It was thanks to the International Year of Chemistry Challenge (IYC) grant from the RSC that we were able to expand our outreach activities from one person (namely me, standing at the front of a lecture theatre) doing experiments to many. In collaboration with the Migrant Children’s Foundation (MCF) charity, we set up the Fun with Science programme for children of migrant workers from the Chinese countryside working in Beijing. Many of these children are unable to obtain a place in a state school and attend poorly-funded migrant schools that don’t offer the chance to study science.


Helen Boyle: Be Inspired by Chinese Migrant Children

Article by on Women of China

Helen Boyle came to China in 2008 but she never expected that her life would one day be closely linked to the lives of migrant children. Helen visited many schools in China and stumbled across a school for the children of migrant workers. She was appalled at the lack of educational resources available at the school but was inspired by the children’s enthusiasm to learn. Her desire and drive to help others motivated Helen to give up her job in the UK and start a new life by founding the non-profit Migrant Children Foundation in 2009.

Read the full article here


Buddying up with migrant children

Article by on Beijing Today

Every Saturday morning at 8:30, Helen Boyle waits outside the Guomao subway station for volunteers. Sometimes 50 people show up. Sometimes, only five or six. But regardless of the number, she’ll wait, because she knows that children in the outskirts of the city are also waiting for her. After the volunteers have gathered, Boyle leads the group to a migrant school to spend a day with children of various ages…..

Read the full article here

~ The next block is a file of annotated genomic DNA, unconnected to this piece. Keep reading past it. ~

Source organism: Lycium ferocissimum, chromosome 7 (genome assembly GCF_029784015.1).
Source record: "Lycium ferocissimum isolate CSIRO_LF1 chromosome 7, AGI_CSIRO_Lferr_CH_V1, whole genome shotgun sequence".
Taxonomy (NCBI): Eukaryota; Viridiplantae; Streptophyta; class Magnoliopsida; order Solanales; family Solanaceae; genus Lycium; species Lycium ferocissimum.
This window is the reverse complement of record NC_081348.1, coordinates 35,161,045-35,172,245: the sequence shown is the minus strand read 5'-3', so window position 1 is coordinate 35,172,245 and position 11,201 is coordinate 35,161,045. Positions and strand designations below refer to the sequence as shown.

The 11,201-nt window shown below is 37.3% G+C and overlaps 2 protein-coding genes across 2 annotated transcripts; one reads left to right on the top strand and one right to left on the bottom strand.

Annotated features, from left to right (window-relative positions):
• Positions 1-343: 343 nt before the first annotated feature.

A Beijing state of mind

Article by Fergal Keane on BBC Travel

I am here on a Beijing Buddy visit, one of several programmes run by the Migrant Children’s Foundation, which promotes cultural exchanges between foreigners and the schools. Helen Boyle, who runs theprogramme, has watched children grow in confidence: “When we started teaching over a year ago, they weren’t able or very willing to speak at all and were quite shy. Now they can make sentences and are always very enthusiastic….

Read the full article here


Easy as ABC

Article by Innovation Earth

“Have you ever heard the saying “it’s as easy as ABC?” This is a common expression, but many small children struggle to learn to read at first. It takes a good teacher to support students through all new lessons, whether big or small. I was shocked to learn that something as simple as the ABC song is actually taught differently here in China. This blows my mind:”

Does good teaching look different in China? I don’t think so. Since I arrived here, I’ve met three inspirational women who have taught me a lot about what it means to be a great teacher. I will strive to….

Read the full article here


helen_BSID-01Interview with Helen

Article on Beijing Social Innovation Digest

“Many expatriates come to China and find themselves staying long after they originally planned. Few, however, are able to stay and make as big a difference to the lives of so many as Helen Boyle. Helen is the founder and director of the ‘Migrant Children’s Foundation’ – an organization which helps children of migrant workers in Beijing, and beyond, to improve their educational opportunities.”

Listen to the interview here


helen_gbtimes-01Giving migrant children a foundation in English

Article by gbtimes

The Migrant Children’s Foundation (MCF) in Beijing is dedicated to teaching its students in English because they believe that language skills offer an advantage in life and that education is also the key to success.

The initiative was launched a few years ago by Helen Boyle, a British woman, who decided to make a contribution to the migrant children of Beijing. However, she acknowledges that there is still a lot of work that needs to be done to give each child a sufficient level of education.

Radio86 recently visited one of the migrant schools with which the foundation works… …read more


CNTV_201206MCF-Organized Dance Show

Article by CNTV

MCF organized a dance show for the school children of Beijing to take part in. Here’s the video report.


Migrant Children’s Foundation – Inspire and be Inspired